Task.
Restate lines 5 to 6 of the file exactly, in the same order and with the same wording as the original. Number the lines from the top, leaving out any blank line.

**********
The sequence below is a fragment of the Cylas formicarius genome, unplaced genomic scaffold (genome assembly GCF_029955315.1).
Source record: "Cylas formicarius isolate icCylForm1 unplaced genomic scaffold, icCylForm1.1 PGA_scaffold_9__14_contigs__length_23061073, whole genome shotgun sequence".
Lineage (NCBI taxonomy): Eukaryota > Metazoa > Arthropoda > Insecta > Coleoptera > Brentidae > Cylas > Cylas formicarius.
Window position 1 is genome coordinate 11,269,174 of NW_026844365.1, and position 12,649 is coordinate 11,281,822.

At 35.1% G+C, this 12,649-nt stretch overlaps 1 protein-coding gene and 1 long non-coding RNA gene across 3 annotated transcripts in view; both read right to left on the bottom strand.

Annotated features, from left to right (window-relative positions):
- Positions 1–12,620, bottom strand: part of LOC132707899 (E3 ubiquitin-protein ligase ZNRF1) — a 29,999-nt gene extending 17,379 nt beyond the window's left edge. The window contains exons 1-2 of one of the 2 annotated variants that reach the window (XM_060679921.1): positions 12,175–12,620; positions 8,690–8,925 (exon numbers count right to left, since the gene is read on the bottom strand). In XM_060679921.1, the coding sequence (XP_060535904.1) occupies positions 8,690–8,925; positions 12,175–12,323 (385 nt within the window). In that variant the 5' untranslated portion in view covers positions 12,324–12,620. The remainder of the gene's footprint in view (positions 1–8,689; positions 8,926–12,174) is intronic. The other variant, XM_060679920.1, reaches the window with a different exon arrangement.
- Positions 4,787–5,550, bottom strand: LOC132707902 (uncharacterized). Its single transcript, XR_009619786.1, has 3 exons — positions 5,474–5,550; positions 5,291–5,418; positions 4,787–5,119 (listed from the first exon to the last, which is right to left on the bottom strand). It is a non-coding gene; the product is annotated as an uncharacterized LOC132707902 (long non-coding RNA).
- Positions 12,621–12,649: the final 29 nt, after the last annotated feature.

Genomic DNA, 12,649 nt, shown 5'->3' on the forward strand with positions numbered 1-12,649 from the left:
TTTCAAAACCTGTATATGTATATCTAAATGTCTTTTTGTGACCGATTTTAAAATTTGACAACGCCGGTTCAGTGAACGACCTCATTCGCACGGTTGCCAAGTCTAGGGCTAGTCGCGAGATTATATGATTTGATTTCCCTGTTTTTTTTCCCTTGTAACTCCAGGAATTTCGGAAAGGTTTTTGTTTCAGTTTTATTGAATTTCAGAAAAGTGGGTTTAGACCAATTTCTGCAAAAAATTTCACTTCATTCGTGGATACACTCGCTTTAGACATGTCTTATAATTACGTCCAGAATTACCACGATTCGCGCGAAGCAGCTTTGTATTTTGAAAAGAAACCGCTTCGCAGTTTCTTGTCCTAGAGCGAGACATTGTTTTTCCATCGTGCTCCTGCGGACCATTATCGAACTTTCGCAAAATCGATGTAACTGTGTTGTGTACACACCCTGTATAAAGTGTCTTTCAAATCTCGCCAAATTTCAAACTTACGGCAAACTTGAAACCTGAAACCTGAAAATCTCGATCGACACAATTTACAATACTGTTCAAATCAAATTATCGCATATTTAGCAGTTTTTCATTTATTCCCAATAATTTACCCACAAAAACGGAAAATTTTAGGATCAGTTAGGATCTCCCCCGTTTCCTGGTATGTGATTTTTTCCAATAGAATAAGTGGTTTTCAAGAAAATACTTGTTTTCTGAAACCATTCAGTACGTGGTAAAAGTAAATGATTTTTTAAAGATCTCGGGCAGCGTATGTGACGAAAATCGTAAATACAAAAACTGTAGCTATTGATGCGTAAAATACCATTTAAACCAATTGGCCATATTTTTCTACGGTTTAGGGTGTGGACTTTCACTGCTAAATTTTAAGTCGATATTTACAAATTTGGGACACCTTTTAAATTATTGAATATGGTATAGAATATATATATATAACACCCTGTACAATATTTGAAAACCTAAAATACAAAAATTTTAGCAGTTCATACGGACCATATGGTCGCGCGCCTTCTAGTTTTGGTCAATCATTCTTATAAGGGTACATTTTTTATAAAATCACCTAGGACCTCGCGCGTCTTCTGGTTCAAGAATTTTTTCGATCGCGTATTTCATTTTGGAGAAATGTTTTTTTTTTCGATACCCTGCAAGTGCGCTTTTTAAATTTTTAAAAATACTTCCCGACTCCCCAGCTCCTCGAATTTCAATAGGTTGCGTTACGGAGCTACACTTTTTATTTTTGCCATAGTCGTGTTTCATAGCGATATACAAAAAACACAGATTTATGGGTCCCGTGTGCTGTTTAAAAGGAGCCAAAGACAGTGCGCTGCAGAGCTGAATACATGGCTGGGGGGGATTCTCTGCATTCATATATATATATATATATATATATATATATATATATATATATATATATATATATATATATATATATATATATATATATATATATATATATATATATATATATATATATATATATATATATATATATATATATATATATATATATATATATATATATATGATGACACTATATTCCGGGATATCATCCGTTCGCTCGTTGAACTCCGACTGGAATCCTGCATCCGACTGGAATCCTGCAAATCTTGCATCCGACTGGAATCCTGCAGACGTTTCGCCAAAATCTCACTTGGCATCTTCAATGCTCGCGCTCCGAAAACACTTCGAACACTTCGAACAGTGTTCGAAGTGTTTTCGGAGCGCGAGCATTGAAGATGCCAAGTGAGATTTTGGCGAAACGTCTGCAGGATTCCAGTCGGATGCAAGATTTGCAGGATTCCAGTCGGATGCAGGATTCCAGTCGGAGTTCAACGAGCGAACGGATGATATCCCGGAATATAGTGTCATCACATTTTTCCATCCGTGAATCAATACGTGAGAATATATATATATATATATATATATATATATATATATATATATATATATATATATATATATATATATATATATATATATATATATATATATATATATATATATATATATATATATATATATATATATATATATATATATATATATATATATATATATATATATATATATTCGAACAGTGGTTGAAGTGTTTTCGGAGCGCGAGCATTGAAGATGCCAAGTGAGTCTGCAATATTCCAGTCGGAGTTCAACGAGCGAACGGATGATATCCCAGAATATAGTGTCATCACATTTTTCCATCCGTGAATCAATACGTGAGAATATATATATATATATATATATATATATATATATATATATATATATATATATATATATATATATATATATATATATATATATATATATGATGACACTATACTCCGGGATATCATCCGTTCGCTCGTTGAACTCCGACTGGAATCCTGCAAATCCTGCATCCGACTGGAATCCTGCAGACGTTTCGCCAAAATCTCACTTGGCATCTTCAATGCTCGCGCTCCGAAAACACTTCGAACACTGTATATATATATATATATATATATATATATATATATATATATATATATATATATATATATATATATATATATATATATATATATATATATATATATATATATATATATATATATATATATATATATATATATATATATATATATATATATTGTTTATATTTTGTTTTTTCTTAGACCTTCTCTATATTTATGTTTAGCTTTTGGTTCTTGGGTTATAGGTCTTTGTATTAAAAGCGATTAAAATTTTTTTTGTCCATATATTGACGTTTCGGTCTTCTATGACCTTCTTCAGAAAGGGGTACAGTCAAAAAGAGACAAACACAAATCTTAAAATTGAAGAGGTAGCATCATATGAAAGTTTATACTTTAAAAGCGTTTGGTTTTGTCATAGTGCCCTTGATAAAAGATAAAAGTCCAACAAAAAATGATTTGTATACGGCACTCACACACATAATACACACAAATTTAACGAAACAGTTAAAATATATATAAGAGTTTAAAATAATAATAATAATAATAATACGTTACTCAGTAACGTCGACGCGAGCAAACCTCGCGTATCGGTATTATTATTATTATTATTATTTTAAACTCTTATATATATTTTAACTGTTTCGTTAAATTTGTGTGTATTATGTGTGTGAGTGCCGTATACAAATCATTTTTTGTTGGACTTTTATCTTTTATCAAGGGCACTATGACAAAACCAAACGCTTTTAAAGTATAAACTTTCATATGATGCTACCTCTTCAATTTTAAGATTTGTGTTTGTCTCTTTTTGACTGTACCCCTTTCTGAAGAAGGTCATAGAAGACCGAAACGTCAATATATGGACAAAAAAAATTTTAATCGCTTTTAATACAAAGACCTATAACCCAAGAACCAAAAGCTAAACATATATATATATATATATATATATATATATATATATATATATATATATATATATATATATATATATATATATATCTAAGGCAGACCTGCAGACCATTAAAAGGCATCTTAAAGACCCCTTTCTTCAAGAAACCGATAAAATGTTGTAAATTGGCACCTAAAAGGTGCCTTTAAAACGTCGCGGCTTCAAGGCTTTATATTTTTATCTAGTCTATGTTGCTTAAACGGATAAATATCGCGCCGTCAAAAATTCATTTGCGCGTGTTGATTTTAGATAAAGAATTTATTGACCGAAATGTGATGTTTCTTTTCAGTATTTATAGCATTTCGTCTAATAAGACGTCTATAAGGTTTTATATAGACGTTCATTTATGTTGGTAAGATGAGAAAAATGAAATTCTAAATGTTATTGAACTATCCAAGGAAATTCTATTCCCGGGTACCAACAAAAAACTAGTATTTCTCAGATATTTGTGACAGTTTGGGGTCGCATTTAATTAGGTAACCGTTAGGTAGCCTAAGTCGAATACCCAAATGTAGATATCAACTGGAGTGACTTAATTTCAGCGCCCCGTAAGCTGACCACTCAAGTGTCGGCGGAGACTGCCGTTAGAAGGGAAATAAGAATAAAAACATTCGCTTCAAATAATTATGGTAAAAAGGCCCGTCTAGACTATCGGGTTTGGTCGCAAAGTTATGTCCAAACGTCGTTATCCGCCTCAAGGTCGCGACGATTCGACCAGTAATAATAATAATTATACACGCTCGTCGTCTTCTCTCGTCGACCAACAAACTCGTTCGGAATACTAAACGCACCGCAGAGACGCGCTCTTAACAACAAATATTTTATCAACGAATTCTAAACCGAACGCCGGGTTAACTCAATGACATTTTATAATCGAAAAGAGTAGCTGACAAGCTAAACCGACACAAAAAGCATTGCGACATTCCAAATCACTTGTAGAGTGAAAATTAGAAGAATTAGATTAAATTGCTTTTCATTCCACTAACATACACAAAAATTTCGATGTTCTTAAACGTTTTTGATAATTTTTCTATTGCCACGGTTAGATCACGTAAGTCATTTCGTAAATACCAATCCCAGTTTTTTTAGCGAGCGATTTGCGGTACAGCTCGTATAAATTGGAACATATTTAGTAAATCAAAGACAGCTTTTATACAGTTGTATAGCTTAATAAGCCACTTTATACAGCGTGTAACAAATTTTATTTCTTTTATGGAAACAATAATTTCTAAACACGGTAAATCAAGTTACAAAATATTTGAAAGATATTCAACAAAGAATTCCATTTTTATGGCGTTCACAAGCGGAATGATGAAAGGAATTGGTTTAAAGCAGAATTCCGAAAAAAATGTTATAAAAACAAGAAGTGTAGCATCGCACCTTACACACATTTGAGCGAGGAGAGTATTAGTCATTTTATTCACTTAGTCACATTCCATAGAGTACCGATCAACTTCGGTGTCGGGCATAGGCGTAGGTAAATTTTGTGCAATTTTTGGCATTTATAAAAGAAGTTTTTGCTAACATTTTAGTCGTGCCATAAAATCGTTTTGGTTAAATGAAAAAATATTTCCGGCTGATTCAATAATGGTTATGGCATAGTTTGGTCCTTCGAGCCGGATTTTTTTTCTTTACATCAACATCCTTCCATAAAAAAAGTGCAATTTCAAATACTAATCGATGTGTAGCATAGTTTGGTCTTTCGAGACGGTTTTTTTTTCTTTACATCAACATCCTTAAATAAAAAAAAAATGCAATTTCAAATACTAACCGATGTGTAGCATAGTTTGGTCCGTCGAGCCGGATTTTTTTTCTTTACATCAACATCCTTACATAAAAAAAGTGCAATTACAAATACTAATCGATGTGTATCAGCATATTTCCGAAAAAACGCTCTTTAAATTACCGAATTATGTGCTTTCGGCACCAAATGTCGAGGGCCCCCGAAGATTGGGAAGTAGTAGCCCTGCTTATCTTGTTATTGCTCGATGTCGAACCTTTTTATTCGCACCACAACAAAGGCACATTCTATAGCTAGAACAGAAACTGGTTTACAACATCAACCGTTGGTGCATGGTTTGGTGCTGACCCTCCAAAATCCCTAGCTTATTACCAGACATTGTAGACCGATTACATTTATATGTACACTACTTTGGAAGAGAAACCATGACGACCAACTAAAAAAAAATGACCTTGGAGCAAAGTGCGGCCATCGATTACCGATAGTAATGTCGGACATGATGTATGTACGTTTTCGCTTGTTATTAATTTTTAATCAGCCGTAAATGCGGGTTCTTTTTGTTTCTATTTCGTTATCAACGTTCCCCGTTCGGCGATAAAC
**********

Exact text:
At 35.1% G+C, this 12,649-nt stretch overlaps 1 protein-coding gene and 1 long non-coding RNA gene across 3 annotated transcripts in view; both read right to left on the bottom strand.

Annotated features, from left to right (window-relative positions):